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More Mysterious Micronesia

The Japanese occupied Micronesia during the early stages of World War 2 and at the Peace Conference in 1919 the islands were entrusted to Japan as a mandate from the League of Nations. The images on this site were taken in 1936 and provide a valuable historical record of pre-World War 2 Micronesia. 

An outrigger canoe in full flight off the island of Yap. Some South Sea canoes are the fastest in the world. Notice the long comb worn by a chief, silhouetted above the canoe.

A fruit bat can attain a span of three feet or more.
These bats are vegetarian and have a special fondness for young coconuts.

A youngster held aloft by his Dad is
wrapping adhesive around a perch as a trap for birds.

House-building on Truk (Chuuk) Island

A Chamorro accepts shell money from
a grass-skirted woman for two bottles of petroleum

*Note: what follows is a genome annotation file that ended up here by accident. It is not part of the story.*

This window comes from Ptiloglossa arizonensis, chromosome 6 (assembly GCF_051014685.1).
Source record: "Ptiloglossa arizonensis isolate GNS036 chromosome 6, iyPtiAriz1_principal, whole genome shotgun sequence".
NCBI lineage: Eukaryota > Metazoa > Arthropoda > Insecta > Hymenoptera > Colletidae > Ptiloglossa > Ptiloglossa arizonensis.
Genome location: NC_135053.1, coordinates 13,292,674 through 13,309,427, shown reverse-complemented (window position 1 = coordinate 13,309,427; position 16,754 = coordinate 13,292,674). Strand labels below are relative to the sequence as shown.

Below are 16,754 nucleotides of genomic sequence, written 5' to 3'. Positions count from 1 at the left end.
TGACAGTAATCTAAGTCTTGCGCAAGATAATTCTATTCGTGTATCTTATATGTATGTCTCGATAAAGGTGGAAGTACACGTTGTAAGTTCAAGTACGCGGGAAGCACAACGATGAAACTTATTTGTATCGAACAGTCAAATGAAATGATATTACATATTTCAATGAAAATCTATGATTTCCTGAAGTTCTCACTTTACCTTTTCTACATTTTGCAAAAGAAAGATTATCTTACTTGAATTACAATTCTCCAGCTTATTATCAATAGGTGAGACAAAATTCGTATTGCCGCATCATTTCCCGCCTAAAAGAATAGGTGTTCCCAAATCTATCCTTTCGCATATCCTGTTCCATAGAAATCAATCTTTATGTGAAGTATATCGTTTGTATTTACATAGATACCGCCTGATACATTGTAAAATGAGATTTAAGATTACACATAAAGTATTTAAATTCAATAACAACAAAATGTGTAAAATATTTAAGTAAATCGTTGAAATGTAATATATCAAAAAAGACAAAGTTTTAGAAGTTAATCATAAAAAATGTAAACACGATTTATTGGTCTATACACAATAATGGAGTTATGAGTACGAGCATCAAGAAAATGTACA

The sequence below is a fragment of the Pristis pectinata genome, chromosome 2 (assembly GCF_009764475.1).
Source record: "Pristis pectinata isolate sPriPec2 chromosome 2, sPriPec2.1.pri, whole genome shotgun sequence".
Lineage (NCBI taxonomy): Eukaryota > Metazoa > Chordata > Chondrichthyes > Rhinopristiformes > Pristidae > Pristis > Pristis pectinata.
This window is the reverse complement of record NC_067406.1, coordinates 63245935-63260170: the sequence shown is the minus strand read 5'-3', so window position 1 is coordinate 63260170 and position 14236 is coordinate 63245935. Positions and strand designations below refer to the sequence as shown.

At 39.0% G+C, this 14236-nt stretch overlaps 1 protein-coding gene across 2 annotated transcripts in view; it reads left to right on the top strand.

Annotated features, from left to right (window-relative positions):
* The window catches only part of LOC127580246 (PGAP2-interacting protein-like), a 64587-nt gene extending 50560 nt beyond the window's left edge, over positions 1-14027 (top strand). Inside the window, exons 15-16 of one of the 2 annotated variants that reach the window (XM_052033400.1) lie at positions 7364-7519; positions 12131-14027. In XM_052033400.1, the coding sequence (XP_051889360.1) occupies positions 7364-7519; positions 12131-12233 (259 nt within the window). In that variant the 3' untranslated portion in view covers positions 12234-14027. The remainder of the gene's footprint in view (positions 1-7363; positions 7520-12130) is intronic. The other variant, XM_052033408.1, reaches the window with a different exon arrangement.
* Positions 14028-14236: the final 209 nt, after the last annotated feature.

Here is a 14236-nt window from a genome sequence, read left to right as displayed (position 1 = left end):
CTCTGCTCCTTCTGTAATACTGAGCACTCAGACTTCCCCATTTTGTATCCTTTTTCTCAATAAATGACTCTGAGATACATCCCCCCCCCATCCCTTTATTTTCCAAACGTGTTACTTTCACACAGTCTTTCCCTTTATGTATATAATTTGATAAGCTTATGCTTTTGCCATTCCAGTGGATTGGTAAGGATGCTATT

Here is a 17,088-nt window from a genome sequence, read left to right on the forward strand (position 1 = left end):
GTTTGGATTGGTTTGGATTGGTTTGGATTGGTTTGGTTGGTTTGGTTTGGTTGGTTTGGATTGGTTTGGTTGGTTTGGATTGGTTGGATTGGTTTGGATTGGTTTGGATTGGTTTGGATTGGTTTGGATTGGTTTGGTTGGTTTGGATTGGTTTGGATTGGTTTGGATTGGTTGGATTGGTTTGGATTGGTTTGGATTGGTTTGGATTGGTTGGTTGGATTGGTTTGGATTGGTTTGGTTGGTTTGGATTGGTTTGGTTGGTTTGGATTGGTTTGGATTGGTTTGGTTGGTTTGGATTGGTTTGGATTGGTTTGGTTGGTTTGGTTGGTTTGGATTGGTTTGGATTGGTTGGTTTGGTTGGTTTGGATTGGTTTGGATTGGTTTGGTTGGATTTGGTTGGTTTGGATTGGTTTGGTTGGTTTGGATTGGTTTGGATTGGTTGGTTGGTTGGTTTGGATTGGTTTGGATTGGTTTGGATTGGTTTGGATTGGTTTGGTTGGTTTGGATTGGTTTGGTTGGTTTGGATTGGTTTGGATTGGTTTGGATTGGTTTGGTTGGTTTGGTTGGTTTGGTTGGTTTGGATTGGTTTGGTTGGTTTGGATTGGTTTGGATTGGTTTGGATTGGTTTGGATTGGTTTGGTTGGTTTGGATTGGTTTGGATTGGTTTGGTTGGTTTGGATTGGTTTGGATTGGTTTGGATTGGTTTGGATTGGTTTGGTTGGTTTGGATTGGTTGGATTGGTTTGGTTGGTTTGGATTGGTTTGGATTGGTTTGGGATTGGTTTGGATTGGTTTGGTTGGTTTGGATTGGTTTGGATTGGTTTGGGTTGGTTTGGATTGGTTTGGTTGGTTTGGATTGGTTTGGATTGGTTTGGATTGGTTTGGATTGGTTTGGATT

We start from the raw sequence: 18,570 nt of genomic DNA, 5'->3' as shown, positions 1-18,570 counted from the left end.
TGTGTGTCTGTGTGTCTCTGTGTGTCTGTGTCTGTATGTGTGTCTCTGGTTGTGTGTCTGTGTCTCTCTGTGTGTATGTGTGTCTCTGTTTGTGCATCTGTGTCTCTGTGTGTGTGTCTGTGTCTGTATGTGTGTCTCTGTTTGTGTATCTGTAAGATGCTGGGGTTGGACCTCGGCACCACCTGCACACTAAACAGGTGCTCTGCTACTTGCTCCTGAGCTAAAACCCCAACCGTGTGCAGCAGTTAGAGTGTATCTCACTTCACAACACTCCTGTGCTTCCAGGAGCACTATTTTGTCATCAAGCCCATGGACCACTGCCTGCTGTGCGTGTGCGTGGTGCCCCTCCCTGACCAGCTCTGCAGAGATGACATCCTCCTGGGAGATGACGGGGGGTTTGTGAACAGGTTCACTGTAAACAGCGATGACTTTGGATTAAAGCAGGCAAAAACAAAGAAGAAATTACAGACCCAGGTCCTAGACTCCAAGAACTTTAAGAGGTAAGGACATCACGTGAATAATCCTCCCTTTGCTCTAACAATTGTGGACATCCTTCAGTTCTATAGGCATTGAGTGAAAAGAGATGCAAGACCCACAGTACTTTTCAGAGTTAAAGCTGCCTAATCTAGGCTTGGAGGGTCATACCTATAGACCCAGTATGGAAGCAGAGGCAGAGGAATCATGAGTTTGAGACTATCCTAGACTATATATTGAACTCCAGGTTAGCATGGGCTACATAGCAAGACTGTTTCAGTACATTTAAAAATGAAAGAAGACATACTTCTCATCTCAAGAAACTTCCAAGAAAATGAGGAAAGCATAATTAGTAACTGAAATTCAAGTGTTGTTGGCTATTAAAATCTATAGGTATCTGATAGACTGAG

Kusaie (Kosrae) Islanders pick out a likely
spot in the lagoon and encircle it with their nets

The Japanese-built hospital in Saipan

A Yap youngster on his bicycle

The young men of Tol celebrate the opening of an athletics field

The Spanish influence still remains in Yap

A Japanese Phosphate mine on Angaur Island

A captive dove serves as a hunter's decoy. Wild birds from the jungles,
attracted by its cries, are shot by Palau natives who lie in wait for them with deadly blow guns.

Stone money from Yap

A Japanese rice field on Ponape (Pohnpei)

Click here for Mysterious Micronesia

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click here Micronesia Travel and Accommodation Guide        

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(E-mail: -- Rev. 31st August 2003)